I have been sponsored by New Balance for a couple of year now, and have settled into my new favourite running shoes, hands down the 890 Barringer/REVlite. I love this shoe. It is lightweight enough to race in, and well, I race in it, run base in it, run tempo in it, run track in it, and wear it around with my jeans. The 890 is an awesome shoe if you are into a lightweight neutral shoe with a minimal but highly responsive cushioning and a great ground feel. I can’t describe it any other way, but I love a shoe that feels both a little cushioned (but not squishy) and well behaved in the movement department. The new REVlite midsole are responsible for the lack of heft; it’s sort of like wearing low profile tires on your feet. Just enough tread to get around corners super fast but with lots of room for feel. New Balance has produced the shoe in lots of awesome colours too, which is just plain fun. OK, so I do love the cross country spikes and racing flats too….
I also love my PowerBar sponsorship. I have been sponsored by PowerBar since 1996 which is a fairly long time in the world of sport and I think that it just goes to show that community and partnerships can be strengthened and built over time. I can’t imagine training and racing without PowerBar gels and sport bars. How many times have these little bursts of energy saved me, saved a training day or a race? And more importantly, I distinctly remember training before PowerBar came along. I would honestly die in the last hour of every single session, or I would be dizzy and lightheaded from lack of calories. It’s amazing really, how much that small package of nutrition has done for my training. PowerBar is as much a staple of my athletic lifestyle as my shoes and my bike.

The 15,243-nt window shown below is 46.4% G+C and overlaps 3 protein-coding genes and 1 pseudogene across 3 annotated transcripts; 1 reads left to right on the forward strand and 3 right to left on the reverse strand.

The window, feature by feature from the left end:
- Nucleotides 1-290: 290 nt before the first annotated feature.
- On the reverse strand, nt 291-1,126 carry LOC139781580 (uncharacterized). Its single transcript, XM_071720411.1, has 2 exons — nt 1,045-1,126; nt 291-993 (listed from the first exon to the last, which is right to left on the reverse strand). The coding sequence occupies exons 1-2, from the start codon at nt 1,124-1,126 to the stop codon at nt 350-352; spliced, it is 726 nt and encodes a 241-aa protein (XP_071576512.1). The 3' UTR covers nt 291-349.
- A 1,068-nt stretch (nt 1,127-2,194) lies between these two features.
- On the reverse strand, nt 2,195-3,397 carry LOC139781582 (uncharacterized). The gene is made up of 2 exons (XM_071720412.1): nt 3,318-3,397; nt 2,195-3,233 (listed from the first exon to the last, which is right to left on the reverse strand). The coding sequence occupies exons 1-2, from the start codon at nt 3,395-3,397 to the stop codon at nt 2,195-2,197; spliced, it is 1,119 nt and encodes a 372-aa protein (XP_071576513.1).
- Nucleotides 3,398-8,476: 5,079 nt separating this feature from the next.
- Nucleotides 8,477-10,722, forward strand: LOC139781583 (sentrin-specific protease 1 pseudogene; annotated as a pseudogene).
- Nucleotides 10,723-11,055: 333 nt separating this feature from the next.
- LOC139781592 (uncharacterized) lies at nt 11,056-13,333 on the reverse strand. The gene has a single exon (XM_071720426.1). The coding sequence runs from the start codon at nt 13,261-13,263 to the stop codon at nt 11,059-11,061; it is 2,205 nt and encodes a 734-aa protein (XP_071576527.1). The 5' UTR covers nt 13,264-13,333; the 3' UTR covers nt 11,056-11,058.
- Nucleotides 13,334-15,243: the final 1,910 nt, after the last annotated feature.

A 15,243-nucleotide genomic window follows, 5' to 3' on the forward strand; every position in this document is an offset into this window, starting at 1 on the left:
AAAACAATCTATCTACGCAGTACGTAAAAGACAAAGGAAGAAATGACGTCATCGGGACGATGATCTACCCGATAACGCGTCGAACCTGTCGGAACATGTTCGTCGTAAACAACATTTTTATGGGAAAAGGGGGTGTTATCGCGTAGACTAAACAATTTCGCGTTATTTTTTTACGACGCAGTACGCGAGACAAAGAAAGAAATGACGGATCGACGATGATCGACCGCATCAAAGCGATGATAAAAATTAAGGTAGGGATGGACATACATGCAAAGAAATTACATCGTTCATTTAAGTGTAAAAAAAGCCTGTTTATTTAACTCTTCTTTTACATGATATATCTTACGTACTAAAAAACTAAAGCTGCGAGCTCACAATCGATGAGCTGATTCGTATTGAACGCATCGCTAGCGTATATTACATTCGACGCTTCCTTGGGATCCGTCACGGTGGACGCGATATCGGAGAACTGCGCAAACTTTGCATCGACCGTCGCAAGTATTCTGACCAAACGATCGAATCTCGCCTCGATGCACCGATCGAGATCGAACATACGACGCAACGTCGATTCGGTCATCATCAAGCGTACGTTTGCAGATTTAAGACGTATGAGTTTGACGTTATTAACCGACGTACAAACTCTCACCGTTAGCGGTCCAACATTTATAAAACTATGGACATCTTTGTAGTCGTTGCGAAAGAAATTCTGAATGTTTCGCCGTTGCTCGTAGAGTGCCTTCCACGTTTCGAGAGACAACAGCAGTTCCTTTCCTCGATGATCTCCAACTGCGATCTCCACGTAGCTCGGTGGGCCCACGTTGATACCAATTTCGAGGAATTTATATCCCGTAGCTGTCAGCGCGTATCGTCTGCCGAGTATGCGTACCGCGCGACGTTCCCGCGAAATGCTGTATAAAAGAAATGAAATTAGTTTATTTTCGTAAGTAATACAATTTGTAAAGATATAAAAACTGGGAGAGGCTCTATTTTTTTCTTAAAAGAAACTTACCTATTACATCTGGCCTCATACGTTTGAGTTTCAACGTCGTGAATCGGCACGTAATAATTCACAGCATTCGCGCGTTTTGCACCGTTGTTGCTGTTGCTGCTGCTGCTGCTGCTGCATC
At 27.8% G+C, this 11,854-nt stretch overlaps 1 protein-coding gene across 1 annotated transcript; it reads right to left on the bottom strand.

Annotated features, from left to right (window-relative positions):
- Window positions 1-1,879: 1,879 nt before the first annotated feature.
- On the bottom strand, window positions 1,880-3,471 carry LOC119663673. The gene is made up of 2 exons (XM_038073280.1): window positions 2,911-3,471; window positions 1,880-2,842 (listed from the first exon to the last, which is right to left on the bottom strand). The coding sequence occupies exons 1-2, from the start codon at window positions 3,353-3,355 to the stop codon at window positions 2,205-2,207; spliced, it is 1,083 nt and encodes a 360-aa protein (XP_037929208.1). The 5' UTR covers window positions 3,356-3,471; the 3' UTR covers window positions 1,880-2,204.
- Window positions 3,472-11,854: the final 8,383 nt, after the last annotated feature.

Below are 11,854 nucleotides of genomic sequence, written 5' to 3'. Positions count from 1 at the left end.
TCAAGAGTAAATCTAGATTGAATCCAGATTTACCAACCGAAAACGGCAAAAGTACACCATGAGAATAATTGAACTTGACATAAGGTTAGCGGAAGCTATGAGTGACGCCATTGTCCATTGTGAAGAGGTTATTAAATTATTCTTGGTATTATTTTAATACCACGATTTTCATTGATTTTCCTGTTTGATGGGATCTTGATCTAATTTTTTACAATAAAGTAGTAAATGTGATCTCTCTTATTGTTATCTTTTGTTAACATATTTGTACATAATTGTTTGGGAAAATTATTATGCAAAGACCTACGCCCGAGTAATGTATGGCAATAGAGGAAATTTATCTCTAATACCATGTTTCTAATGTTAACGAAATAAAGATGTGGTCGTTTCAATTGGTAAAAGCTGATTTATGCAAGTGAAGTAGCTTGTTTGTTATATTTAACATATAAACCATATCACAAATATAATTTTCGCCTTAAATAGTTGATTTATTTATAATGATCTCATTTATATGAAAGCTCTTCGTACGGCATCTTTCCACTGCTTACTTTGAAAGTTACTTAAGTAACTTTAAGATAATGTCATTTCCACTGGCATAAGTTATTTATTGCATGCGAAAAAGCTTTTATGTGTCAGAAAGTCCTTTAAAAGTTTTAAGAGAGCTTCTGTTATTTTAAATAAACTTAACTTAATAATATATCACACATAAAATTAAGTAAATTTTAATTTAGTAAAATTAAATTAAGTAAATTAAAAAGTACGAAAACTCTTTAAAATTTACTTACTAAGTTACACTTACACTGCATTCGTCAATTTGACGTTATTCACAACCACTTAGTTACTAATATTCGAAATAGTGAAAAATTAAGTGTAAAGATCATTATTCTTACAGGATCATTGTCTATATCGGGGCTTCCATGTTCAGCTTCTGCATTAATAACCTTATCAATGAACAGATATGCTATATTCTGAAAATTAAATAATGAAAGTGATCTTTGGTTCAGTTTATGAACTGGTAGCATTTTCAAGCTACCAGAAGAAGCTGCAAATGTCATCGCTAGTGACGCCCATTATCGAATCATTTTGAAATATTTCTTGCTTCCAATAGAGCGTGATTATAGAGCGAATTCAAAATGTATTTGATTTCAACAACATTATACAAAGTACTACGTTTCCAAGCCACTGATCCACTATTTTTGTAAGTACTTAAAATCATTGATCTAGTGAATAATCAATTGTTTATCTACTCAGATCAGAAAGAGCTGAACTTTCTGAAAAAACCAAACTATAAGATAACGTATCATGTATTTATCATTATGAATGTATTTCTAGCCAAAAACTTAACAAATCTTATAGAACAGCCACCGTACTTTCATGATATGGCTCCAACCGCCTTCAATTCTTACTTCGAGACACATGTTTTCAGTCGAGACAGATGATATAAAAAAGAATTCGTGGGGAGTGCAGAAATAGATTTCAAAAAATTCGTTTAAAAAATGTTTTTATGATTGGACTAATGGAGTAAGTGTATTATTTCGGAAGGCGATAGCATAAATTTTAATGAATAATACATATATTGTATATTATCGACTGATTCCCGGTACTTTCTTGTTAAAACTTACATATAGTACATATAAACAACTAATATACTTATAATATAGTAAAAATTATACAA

Now, I know that not just a few runners and triathlete really like compression garments. I wear compression socks when I travel but they have never really done anything for me in training or racing. Maybe I am just too tame to be seen wearing long pink socks in a race, or my claves are too puny for it to make any difference. Back in my twenties, I used to wear the same pair of lucky underwear every time I raced so I can understand the psychological pull of compression socks.
But recently I did try a new compression garment. A company called Intelliskin asked me to try out their new sports bra: the IntelliSkin’s Empower PosturecueÔ Sports Bra.
Posture and efficiency are closely linked in distance running. Having the correct posture helps you run tall and with improved biomechanical efficiency: this reduces fatigue over the course of a long run. The longer you can run, well, the faster you will go and your chances of injury are reduced.
I am happy with this product for 2 reasons: it has great functionality as a posture supporter and for cueing me to running tall and well and it works great as a running bra. Not all sports bras make great running bras…running is a highly dynamic activity with lots of arm, torso and shoulder movement. You need a comfortable sport bra that fits well without binding, chafing or constricting.
What I really liked about it though was the support it offers for posture and keeping the shoulders back while running, thereby reducing neck strain and overall fatigue. Throughout my training runs I was reminded to run tall and relaxed, two cues that create optimal biomechanics for running fast. You can look at it here:
This garment would be a great support to wear while travelling or while working at the computer, helping cue to correct posture and reducing the fatigue of sitting.
Of course, now that I have started there are a gazillion other things–material and emotional–that I love about running and triathlon. My Blue bike, coffee, muffins, chocolate, finishing a hard session, funny posts from the athletic community on facebook, getting muddy and wet, having a shower after getting all muddy and wet, and the smell of grass, travelling, poetry.
For now, I will leave you with this other not-quite-a-poem I found in my journals when I didn’t find what I was looking for:
A journey taken spontaneously,
Started when there didn’t seem to be a choice to NOT run
Running found me, seeped into my bones one year
And spread itself up into my heart.
What’s on your list?